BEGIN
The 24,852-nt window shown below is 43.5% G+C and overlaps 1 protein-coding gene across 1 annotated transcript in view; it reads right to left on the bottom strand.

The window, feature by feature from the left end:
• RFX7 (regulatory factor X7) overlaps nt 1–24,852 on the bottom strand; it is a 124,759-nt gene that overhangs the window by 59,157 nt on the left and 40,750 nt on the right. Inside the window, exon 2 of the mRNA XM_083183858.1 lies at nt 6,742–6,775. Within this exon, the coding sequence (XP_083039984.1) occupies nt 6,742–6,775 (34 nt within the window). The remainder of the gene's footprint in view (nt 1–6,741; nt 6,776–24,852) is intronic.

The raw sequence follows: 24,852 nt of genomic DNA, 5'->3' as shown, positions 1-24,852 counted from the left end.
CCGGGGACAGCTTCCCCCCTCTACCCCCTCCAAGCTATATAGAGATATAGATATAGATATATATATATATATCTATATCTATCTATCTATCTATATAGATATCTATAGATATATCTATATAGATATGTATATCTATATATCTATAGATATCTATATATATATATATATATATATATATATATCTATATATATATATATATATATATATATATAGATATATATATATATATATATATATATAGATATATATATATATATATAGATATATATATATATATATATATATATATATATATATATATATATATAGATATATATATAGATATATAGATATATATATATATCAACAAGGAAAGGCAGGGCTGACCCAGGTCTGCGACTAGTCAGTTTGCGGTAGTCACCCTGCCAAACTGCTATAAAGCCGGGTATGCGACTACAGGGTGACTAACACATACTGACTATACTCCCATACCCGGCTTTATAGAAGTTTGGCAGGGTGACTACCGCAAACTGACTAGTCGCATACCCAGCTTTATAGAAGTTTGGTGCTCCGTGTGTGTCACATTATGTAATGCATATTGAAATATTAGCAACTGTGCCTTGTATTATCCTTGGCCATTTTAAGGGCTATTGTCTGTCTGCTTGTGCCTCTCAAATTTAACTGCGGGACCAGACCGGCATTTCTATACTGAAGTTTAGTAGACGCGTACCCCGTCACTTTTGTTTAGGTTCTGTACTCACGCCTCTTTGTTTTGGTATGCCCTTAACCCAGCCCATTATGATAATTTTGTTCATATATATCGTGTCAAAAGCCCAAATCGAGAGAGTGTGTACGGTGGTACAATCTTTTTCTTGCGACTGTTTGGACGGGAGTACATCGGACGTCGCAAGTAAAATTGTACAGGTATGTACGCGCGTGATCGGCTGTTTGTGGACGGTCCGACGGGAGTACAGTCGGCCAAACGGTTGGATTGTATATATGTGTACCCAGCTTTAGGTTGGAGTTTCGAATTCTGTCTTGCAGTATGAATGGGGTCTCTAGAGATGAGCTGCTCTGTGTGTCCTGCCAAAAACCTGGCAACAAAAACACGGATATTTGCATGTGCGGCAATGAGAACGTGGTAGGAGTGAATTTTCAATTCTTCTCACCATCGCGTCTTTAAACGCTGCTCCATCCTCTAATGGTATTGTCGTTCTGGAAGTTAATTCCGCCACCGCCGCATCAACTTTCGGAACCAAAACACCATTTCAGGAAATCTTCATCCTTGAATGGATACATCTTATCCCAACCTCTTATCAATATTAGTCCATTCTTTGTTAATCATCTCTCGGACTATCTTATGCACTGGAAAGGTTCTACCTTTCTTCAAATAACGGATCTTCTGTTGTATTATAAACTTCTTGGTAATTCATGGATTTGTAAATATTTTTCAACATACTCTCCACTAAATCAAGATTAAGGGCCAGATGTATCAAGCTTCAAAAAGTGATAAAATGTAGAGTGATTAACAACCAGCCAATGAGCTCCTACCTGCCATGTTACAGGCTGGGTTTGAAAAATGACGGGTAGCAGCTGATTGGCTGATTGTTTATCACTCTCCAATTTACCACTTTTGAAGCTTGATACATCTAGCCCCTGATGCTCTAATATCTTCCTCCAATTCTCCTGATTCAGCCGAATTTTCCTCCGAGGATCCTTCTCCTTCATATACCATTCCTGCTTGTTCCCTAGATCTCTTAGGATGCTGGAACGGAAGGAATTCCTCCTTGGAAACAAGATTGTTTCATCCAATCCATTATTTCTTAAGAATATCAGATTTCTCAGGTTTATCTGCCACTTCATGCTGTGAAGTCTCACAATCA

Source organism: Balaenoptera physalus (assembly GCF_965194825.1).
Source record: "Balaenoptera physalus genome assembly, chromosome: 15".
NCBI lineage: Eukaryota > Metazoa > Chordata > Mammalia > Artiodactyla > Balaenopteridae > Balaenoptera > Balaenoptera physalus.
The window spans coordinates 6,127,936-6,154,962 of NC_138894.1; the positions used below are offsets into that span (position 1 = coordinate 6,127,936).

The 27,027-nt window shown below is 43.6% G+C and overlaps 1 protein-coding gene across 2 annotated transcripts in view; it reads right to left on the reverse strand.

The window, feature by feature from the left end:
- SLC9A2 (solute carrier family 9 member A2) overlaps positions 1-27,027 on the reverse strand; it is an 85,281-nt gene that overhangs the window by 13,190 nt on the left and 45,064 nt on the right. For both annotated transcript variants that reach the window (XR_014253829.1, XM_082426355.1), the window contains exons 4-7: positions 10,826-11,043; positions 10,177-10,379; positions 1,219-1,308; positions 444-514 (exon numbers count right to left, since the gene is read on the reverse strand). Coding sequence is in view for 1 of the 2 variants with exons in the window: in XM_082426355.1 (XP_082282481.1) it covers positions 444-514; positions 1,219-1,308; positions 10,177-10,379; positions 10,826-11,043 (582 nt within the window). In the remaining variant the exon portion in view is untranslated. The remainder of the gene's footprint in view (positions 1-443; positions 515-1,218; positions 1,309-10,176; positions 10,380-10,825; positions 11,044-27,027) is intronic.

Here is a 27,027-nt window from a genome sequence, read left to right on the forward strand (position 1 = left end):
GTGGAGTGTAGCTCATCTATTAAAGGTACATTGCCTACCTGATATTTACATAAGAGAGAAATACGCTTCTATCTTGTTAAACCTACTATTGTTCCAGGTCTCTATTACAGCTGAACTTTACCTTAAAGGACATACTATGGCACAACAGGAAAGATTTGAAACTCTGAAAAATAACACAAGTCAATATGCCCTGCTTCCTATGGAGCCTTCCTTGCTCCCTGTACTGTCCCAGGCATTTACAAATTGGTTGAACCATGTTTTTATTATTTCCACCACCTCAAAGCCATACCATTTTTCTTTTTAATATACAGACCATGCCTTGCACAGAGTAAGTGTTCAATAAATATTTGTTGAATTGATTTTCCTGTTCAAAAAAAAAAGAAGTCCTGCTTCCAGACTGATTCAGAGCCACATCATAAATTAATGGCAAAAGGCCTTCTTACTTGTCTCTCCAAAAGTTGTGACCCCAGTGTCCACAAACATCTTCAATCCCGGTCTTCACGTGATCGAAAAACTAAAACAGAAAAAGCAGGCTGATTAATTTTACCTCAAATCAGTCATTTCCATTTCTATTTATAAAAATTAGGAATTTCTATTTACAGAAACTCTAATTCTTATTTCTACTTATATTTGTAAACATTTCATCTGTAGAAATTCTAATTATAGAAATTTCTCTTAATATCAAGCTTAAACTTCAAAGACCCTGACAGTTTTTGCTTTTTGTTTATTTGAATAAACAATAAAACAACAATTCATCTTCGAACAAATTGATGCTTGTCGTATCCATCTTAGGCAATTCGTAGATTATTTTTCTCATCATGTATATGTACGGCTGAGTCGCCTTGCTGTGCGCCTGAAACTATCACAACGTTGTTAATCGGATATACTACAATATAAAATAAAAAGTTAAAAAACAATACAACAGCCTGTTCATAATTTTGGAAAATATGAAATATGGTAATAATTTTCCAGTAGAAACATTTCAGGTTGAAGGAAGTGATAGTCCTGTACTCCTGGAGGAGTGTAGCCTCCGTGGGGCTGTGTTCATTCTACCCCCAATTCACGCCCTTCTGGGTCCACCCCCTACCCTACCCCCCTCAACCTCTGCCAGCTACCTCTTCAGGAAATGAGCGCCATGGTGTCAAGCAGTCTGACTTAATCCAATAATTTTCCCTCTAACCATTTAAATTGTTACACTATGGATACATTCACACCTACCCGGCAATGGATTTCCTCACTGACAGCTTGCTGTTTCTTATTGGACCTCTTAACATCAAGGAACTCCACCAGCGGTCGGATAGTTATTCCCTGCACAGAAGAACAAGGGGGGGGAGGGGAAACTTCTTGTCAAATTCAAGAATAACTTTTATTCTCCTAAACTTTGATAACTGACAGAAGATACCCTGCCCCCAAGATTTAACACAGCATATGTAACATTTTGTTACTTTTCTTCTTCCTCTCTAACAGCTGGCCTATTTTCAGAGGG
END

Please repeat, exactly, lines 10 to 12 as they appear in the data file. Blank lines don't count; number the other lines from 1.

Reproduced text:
The 27,027-nt window shown below is 43.6% G+C and overlaps 1 protein-coding gene across 2 annotated transcripts in view; it reads right to left on the reverse strand.

The window, feature by feature from the left end:
- SLC9A2 (solute carrier family 9 member A2) overlaps positions 1-27,027 on the reverse strand; it is an 85,281-nt gene that overhangs the window by 13,190 nt on the left and 45,064 nt on the right. For both annotated transcript variants that reach the window (XR_014253829.1, XM_082426355.1), the window contains exons 4-7: positions 10,826-11,043; positions 10,177-10,379; positions 1,219-1,308; positions 444-514 (exon numbers count right to left, since the gene is read on the reverse strand). Coding sequence is in view for 1 of the 2 variants with exons in the window: in XM_082426355.1 (XP_082282481.1) it covers positions 444-514; positions 1,219-1,308; positions 10,177-10,379; positions 10,826-11,043 (582 nt within the window). In the remaining variant the exon portion in view is untranslated. The remainder of the gene's footprint in view (positions 1-443; positions 515-1,218; positions 1,309-10,176; positions 10,380-10,825; positions 11,044-27,027) is intronic.